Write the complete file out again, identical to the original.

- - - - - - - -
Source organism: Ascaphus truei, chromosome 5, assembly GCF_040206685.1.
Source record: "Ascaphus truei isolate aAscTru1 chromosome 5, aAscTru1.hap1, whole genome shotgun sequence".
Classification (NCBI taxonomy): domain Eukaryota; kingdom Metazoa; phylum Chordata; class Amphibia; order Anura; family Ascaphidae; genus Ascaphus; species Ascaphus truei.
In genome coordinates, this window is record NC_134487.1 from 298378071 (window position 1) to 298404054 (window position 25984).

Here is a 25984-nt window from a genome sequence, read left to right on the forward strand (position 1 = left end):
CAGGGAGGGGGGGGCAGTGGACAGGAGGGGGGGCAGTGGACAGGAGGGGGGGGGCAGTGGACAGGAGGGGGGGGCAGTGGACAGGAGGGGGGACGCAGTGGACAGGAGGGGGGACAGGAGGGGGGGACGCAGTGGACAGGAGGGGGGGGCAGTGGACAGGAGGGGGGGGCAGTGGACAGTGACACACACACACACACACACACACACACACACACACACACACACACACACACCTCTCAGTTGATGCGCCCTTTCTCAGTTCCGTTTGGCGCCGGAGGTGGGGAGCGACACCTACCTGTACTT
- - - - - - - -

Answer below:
Source organism: Ascaphus truei, chromosome 5, assembly GCF_040206685.1.
Source record: "Ascaphus truei isolate aAscTru1 chromosome 5, aAscTru1.hap1, whole genome shotgun sequence".
Classification (NCBI taxonomy): domain Eukaryota; kingdom Metazoa; phylum Chordata; class Amphibia; order Anura; family Ascaphidae; genus Ascaphus; species Ascaphus truei.
In genome coordinates, this window is record NC_134487.1 from 298378071 (window position 1) to 298404054 (window position 25984).

Here is a 25984-nt window from a genome sequence, read left to right on the forward strand (position 1 = left end):
CAGGGAGGGGGGGGCAGTGGACAGGAGGGGGGGCAGTGGACAGGAGGGGGGGGGCAGTGGACAGGAGGGGGGGGCAGTGGACAGGAGGGGGGACGCAGTGGACAGGAGGGGGGACAGGAGGGGGGGACGCAGTGGACAGGAGGGGGGGGCAGTGGACAGGAGGGGGGGGCAGTGGACAGTGACACACACACACACACACACACACACACACACACACACACACACACACACACCTCTCAGTTGATGCGCCCTTTCTCAGTTCCGTTTGGCGCCGGAGGTGGGGAGCGACACCTACCTGTACTT